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European Commission - Press release

Commission takes action to ensure professionals and service providers can fully benefit from the EU Single Market for services

Brussels, 24 January 2019

Today, the European Commission took infringement decisions concerning 27 Member States to ensure the proper implementation of EU rules on services and professional qualifications.

As highlighted in the Single Market Communication in November 2018, citizens and businesses can only enjoy the many benefits of the Single Market if the rules that have been jointly agreed actually work on the ground. Today, the Commission takes action to ensure respect of EU rules in the field of services. While services represent two thirds of the EU economy, a number of barriers still prevent the services sector from reaching its full potential to the benefit of consumers, jobseekers and businesses, and generate economic growth across Europe.

Elżbieta Bieńkowska, Commissioner for Internal Market, Industry, Entrepreneurship and SMEs said: "Today we are launching a package of infringement measures to ensure the effective and consistent enforcement of EU rules that allow professionals and businesses to provide their services around Europe. Eliminating current obstacles will boost the Single Market for services and allow it to approach its full economic potential. But more is still needed. Member States must step up their efforts to adopt the legislative proposals tabled by the Commission as part of its January 2017 Services Package."

In total, the Commission is sending 31 letters of formal notice and one complementary letter of formal notice, in addition to two reasoned opinions, addressing several restrictions in the services sectors:

  • letters of formal notice to 27 Member States (all but Denmark) for the non-compliance of their legislation and legal practice with EU rules on the recognition of professional qualifications and the corresponding access to activities (breach of the Professional Qualifications Directive);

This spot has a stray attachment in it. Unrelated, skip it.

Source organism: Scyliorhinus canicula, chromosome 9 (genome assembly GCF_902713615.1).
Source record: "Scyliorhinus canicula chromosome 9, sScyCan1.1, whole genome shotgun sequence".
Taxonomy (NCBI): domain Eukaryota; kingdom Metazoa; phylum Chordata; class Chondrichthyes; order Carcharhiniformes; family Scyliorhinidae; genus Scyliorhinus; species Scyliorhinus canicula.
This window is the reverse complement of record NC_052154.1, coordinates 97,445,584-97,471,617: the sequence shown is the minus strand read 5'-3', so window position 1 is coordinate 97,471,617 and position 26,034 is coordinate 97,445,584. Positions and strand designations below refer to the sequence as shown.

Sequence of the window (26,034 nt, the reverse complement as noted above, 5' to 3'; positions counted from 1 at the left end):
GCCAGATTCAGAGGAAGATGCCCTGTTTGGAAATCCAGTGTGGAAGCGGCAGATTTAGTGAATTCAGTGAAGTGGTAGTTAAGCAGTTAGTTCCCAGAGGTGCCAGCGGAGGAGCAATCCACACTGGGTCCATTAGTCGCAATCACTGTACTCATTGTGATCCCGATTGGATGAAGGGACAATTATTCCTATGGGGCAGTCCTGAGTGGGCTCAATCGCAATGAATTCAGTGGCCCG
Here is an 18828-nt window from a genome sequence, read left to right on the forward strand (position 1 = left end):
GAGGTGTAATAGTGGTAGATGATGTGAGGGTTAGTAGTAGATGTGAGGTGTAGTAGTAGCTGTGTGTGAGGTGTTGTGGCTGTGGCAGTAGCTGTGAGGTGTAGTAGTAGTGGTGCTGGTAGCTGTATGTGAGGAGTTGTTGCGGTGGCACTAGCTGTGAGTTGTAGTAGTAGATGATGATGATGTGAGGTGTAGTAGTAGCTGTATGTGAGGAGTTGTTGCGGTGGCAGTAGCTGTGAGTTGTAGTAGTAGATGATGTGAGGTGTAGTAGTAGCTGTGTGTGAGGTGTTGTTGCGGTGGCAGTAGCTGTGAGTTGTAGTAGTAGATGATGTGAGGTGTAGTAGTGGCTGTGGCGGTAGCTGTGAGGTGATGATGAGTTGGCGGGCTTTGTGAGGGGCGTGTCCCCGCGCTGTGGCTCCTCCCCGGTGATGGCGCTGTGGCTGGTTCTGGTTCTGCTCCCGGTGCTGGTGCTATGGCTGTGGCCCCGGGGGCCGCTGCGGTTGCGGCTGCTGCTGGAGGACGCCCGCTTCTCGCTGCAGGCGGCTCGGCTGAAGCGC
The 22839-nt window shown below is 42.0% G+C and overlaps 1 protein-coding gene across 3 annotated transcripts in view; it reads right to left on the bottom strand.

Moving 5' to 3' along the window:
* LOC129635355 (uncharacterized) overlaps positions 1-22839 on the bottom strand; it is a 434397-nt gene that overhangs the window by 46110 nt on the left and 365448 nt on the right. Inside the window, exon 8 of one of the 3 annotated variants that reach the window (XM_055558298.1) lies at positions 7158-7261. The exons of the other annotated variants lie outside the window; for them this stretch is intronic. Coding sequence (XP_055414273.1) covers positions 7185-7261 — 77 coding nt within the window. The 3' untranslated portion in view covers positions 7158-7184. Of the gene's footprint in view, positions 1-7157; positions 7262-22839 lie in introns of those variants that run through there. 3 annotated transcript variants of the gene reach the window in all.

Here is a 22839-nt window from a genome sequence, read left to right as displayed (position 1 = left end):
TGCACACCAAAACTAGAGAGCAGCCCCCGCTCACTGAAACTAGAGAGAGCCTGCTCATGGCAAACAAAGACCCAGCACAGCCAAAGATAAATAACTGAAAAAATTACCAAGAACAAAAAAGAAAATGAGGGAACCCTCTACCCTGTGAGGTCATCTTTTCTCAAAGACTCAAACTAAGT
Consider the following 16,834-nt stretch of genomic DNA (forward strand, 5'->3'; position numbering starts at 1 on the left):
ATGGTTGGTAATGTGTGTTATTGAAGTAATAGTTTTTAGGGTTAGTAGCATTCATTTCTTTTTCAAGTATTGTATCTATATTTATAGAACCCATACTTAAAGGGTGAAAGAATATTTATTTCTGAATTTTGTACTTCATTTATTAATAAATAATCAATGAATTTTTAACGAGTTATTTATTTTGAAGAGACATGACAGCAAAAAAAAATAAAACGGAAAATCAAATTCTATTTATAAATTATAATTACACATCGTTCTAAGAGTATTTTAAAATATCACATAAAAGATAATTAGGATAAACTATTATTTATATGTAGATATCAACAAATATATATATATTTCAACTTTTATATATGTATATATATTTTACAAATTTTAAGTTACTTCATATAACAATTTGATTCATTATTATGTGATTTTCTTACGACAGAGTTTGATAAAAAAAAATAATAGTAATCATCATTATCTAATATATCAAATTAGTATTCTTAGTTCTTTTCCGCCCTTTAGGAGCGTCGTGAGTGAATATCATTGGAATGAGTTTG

• a reasoned opinion to Cyprus and a letter of formal notice to Portugal regarding their specific rules concerning the access to activities of engineers and architects (breach of the Professional Qualifications Directive);

  • a supplementary letter of formal notice to Croatia regarding restrictions for lawyers to provide multidisciplinary services, advertising restrictions and limitations on the right to practice (breach of the EU Services Directive and the Directive 98/5/EC on the establishment of lawyers and law firms);

  • two letters of formal notice to France and Poland and a reasoned opinion to Ireland regarding their restrictions on advertising in the services sector (breach of Article 56 of the Treaty on the Functioning of the EU and the Services Directive).

  • a letter of formal notice to Belgium regarding the authorisation procedure and general requirements that the Brussels region applies to tourist accommodation service providers (breach of Services Directive).

All Member States have now two months to reply to the arguments raised by the Commission; otherwise, the Commission may decide to proceed with the following steps of the infringements procedure.


While services represent two thirds of the EU economy and account for some 90% of job creation, the services sector is underperforming. Productivity growth in the sector is particularly low in comparison with the rest of the world. To reverse this trend and create additional jobs and growth, Member States need to stimulate the development of the services economy and make better use of the potential of the Single Market for services.

The Services Directive (Directive 2006/123/EC), the Professional Qualifications Directive (Directive 2013/55/EU) and the two Lawyers Directives (Council Directive 77/249/EEC and Directive 98/5/EC) offer significant opportunities for companies and professionals providing services in the EU Single Market. They set the legal framework for the free movement of services, one of the four fundamental freedoms of the Single Market.

The objective of the Services Directive (Directive 2006/123/EC) is to realise the full potential of services markets in Europe by removing excessive legal and administrative barriers to trade. Member States can only impose restrictions on service providers if they are non-discriminatory, justified and proportionate and no other less restrictive safeguards are possible.

The Commission provided guidance in June 2016 on how existing EU law applies to the collaborative economy.

With regard to the recognition of professional qualifications, the EU has put in a place a modern system, which helps to make labour markets more flexible and further facilitates establishment for professional service providers and the provision of services between Member States (Directive 2005/36/EC as amended by Directive 2013/55).

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